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Tipsheet

The Atlantic's COVID Article That Drove Libs Insane and Caused Mass Cancellations

AP Photo/Steven Senne

The Atlantic published an op-ed about COVID in America from one person’s perspective, and it sent liberal America into a tailspin. It was a meltdown that led to scores of people canceling subscriptions, albeit those declarations were made by liberals on Twitter. Matthew Walther of The American Conservative decided to give his insight on COVID in America. He was blunt and straightforward: except for the cities and the urban-based professional elites—no one cares about the virus anymore. Most Americans are getting on with their lives. I would say that’s true. I live in deep-blue Northern Virginia. There are no mask mandates. The gyms are open. The bars are open. The restaurants are open. The Old Dominion, along with other states, has been free of COVID protocols…for months. Liberals here don’t go nuts when I walk into the grocery store without a mask on—but apparently, this piece really triggered the snowflakes (via The Atlantic):

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I am old enough to remember the good old days when holiday-advice pieces were all variations on “How to Talk to Your Tea Party Uncle About Obamacare.” As Christmas approaches, we can look forward to more of this sort of thing, with the meta-ethical speculation advanced to an impossibly baroque stage of development. Is it okay for our 2-year-old son to hug Grandma at a Christmas party if she received her booster only a few days ago? Should the toddler wear a mask except when he is slopping mashed potatoes all over his booster seat? Our oldest finally attended her first (masked) sleepover with other fully vaccinated 10-year-olds, but one of them had a sibling test positive at day care. Should she stay home or wear a face shield? What about Omicron?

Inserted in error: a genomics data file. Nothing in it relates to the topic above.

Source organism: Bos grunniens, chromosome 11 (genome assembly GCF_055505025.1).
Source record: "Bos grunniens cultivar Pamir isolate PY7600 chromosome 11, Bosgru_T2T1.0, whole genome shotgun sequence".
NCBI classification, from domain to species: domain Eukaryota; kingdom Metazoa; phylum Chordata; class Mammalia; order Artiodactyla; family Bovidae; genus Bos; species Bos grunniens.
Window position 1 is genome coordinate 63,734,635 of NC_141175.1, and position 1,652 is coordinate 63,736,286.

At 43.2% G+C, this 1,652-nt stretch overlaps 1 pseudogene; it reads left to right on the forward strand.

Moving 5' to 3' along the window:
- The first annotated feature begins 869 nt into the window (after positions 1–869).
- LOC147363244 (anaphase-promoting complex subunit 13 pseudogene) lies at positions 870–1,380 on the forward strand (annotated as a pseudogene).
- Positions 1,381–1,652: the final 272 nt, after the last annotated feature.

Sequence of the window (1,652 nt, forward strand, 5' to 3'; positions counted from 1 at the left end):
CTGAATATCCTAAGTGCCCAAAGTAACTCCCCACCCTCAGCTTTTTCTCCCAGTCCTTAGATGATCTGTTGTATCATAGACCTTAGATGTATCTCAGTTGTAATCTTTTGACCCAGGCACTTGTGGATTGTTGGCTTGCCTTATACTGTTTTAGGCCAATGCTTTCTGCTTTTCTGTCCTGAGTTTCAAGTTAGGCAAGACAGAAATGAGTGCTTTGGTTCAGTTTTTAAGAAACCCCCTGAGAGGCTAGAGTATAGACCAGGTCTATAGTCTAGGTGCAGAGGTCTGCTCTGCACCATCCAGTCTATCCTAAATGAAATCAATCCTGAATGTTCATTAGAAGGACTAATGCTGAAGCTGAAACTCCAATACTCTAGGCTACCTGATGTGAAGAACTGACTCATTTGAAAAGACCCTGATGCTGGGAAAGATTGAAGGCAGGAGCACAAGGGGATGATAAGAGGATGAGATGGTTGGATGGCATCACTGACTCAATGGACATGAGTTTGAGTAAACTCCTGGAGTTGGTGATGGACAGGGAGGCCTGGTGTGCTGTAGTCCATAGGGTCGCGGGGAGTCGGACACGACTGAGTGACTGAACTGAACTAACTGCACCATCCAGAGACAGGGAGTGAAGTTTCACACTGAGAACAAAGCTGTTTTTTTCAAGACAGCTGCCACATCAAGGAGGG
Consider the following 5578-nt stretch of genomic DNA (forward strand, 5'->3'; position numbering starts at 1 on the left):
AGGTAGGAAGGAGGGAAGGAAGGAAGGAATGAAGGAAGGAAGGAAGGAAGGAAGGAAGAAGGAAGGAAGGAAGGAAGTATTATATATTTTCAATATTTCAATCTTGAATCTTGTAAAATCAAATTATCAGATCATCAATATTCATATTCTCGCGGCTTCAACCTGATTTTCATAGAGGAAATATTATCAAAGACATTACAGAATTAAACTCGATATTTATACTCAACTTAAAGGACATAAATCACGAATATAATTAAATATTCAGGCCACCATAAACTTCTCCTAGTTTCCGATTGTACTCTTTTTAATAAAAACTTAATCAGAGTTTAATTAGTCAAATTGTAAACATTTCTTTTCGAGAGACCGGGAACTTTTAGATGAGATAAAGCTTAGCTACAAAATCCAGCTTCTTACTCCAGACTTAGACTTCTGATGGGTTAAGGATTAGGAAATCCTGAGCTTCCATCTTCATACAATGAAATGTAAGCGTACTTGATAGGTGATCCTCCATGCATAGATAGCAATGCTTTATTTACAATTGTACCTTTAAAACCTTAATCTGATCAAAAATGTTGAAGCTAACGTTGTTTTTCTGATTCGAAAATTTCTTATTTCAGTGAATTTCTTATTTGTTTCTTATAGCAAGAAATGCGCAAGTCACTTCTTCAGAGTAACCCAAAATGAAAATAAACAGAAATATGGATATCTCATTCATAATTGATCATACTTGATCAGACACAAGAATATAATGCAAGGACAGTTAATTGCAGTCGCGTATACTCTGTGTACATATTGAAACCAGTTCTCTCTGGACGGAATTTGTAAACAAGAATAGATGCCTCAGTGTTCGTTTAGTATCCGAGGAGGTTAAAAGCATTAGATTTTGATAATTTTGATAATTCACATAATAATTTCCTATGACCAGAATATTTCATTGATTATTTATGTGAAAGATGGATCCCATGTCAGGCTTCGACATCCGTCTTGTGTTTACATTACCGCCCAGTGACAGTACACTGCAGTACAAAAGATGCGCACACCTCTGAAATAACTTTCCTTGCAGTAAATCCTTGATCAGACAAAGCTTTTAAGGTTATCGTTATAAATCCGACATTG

I don’t know how to put this in a way that will not make me sound flippant: No one cares. Literally speaking, I know that isn’t true, because if it were, the articles wouldn’t be commissioned. But outside the world inhabited by the professional and managerial classes in a handful of major metropolitan areas, many, if not most, Americans are leading their lives as if COVID is over, and they have been for a long while.

In my part of rural southwest Michigan, and in similar communities throughout the country, this is true not despite but without any noticeable regard for cases; hospitalization statistics, which are always high this time of year without attracting much notice; or death reports. I don’t mean to deny COVID’s continuing presence. (For the purposes of this piece, I looked up the COVID data for my county and found that the seven-day average for positive tests is as high as it has ever been, and that 136 deaths have been attributed to the virus since June 2020.) What I wish to convey is that the virus simply does not factor into my calculations or those of my neighbors, who have been forgoing masks, tests (unless work imposes them, in which case they are shrugged off as the usual BS from human resources), and other tangible markers of COVID-19’s existence for months—perhaps even longer.

[…]

The CDC recommends that all adults get a booster shot; I do not know a single person who has received one. When I read headlines like “Here’s Who May Need a Fourth COVID-19 Vaccine Dose,” I find myself genuinely reeling. Wait, there are four of them now? I would be lying if I said I knew what all the variants were or what differences exist between them. (They all sound like the latest entry in some down-market action franchise: Tom Clancy’s Delta Variant: A Jack Ryan Novel, Transformers 4: Rise of the Omicron.) COVID is invisible to me except when I am reading the news, in which case it strikes me with all the force of reports about distant coups in Myanmar.

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Look, the core of this piece is how the Walther family is living their lives in the COVID era, and apparently, it’s super distressing to people who don’t even know this guy. I’m sure there are readers of Townhall who don’t agree with everything posted, which is healthy. I don’t think I’ve ever had the inclination to cancel a subscription because someone wrote something that I found disagreeable. This is America. There is the First Amendment. There are millions of opinions, and it doesn’t ruin my day that not everyone thinks like me. This is hardly a controversial piece, but if you read the replies to The Atlantic’s tweet sharing this article—you’d think Walther wrote a full-throated defense piece about national socialism.

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Living your life is now problematic in liberal America. Lord Jesus. 

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